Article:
The reason why this paragraph is here is because many people who suffer from sciatica will be lead down the wrong road towards fixing the disc issue through surgery, medicine, cortisone injection, spinal manipulation or other passive therapy rather than take the steps that actually diagnose and solve the problem at the root cause.

So, What Causes Sciatica?

In most cases, sciatica is caused by a muscular deficiency.

The actual muscle in question can vary greatly, but in the large majority of cases we have seen, the cause (and solution) comes down to a muscular weakness, poor muscular endurance or inefficient movement patterns.

As I keep saying, the actual answers can vary. That’s why it’s important to have a great Physiotherapist or Exercise Physiologist on your side to help you diagnose your specific sciatica trigger. But, here is a list of the most common causes of sciatica.

1. Weak Abdominal Muscles or Weak Core

This is a key point that goes back to what I said in the last section. Weak abdominal muscles is an issue that affects the lumbar discs and can result in disc degeneration or disc bulging. At the same time, weak abdominal muscles means that the spine isn’t able to resist the downward pull of gravity causing the discs to compress, disc height to be lost and subsequently pressure on the nerve roots that form the sciatic nerve.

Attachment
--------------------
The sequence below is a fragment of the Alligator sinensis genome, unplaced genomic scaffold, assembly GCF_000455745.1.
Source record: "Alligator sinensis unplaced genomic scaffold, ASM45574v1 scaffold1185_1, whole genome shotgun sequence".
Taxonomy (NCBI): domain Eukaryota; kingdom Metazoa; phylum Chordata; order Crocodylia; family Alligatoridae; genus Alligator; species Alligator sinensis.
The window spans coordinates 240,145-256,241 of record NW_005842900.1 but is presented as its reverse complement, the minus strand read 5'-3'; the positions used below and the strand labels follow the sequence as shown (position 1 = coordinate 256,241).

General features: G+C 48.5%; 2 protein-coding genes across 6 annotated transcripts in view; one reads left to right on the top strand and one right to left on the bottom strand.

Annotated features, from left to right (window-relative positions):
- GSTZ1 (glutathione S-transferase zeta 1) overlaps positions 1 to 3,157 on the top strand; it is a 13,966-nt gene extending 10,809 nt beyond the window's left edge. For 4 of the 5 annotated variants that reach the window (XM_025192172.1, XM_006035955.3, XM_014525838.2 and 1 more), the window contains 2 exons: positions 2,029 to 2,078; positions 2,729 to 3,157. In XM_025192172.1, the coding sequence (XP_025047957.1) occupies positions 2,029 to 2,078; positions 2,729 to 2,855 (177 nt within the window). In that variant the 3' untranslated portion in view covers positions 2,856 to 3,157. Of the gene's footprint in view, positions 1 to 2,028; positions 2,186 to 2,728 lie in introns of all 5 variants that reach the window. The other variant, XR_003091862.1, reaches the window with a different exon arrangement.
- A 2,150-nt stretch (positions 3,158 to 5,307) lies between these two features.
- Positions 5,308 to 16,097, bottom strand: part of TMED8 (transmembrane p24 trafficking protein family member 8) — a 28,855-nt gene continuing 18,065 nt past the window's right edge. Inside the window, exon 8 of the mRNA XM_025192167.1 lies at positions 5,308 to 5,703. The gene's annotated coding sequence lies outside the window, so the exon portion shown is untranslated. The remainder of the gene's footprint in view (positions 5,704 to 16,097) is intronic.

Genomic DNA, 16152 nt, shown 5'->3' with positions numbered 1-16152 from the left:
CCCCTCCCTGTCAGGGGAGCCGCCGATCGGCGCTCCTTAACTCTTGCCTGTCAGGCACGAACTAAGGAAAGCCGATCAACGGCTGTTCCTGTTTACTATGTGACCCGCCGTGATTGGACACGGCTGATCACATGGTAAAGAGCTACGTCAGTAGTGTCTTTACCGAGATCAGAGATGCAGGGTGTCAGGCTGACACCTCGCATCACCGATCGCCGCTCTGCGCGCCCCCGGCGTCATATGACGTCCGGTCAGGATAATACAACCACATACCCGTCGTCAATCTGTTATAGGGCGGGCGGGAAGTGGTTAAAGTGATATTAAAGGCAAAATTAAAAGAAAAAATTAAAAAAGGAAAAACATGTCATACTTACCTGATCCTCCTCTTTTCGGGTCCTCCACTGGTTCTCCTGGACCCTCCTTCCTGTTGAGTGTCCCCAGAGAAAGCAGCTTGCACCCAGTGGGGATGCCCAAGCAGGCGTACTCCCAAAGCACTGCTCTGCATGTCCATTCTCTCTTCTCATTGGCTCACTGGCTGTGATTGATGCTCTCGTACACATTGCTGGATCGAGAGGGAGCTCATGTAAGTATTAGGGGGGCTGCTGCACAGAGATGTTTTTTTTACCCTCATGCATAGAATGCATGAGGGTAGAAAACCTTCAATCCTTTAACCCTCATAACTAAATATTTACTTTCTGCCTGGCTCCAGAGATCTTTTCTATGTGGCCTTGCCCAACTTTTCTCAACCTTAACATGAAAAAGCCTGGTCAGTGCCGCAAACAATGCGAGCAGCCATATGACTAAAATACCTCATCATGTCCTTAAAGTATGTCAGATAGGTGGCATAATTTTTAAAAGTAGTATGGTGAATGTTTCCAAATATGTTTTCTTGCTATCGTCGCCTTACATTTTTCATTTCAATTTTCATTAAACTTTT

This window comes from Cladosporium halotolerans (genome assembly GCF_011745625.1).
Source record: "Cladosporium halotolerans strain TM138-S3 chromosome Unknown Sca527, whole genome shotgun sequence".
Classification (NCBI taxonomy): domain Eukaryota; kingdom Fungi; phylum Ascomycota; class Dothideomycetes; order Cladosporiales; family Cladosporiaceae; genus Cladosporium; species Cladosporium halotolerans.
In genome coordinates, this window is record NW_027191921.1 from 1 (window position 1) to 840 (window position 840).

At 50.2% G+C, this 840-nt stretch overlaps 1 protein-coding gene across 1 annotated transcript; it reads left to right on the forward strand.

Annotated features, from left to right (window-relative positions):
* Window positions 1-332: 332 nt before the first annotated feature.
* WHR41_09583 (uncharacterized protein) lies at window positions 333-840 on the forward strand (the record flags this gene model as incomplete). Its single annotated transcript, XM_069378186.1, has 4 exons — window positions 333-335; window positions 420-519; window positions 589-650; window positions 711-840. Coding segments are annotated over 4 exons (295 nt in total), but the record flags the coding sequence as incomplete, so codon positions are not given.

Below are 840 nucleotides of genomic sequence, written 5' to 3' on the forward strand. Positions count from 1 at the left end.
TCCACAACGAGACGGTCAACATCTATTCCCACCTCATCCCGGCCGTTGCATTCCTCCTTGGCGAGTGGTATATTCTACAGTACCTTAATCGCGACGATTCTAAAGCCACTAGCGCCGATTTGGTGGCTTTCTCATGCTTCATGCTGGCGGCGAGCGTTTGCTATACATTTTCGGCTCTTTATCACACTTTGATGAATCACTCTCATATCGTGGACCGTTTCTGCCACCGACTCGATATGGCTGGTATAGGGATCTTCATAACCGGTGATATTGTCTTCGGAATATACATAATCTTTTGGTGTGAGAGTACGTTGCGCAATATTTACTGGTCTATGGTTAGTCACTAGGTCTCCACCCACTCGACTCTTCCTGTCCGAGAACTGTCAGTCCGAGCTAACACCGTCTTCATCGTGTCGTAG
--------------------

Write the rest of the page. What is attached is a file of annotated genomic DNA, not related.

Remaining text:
Sciatica Causes - Weak Core

2. Weak Gluteal Muscles

The gluteal muscles (“glutes”) purpose is to extend (straighten) the hips.

When we are sitting down, the gluteal muscles don’t need to do any work. The pelvis often rolls into the wrong position and make a negative impact on your posture. Prolonged poor posture puts an unnecessary strain on the sciatic nerve resulting in sciatic pain. Glute weakness is usually also responsible for sciatica pain when you stand up after an extended period of sitting. This occurs because the muscles have switched off and aren’t ready to fulfil their duties to straighten the hips and get you out of the chair.


3. Glute Medius & Hip Bursitis

These two structures don’t always go hand in hand but in most cases they are very closely intertwined.

The glute medius’ job is to stabilise the hip whenever you are standing on one leg (for example, walking). Every step you take, the glute medius keeps the standing hip steady for the split second when you are swinging the other leg forward in normal walking gait. In some cases, the glute medius doesn’t activate at all, causing a slight wobble on every step and increasing the friction on the bursa beneath it and the sciatic nerve.

Sciatica Glute Medius


Another issue arises when the glute medius activates but does not have enough endurance (stamina). This usually manifests after going for a long walk. At some point during the walk the glute medius fatigues and gives up. As with any muscle that reaches fatigue, the glute medius tightens up and shortens. This increases pressure on the tendon which is held away from the bone by a fat pad known as a bursal sack. When the tendon tightens and causes the irritation on the bursa, there is inflammation (increased blood flow and swelling) which causes the structures to take up more space and increases pain locally at the hip joint. Additionally, the enlarged structures can result in nerve irritation and sciatica symptoms to be brought on.


Sciatic nerve irritation hip bursitis

4. Hamstring Weakness and/or Tightness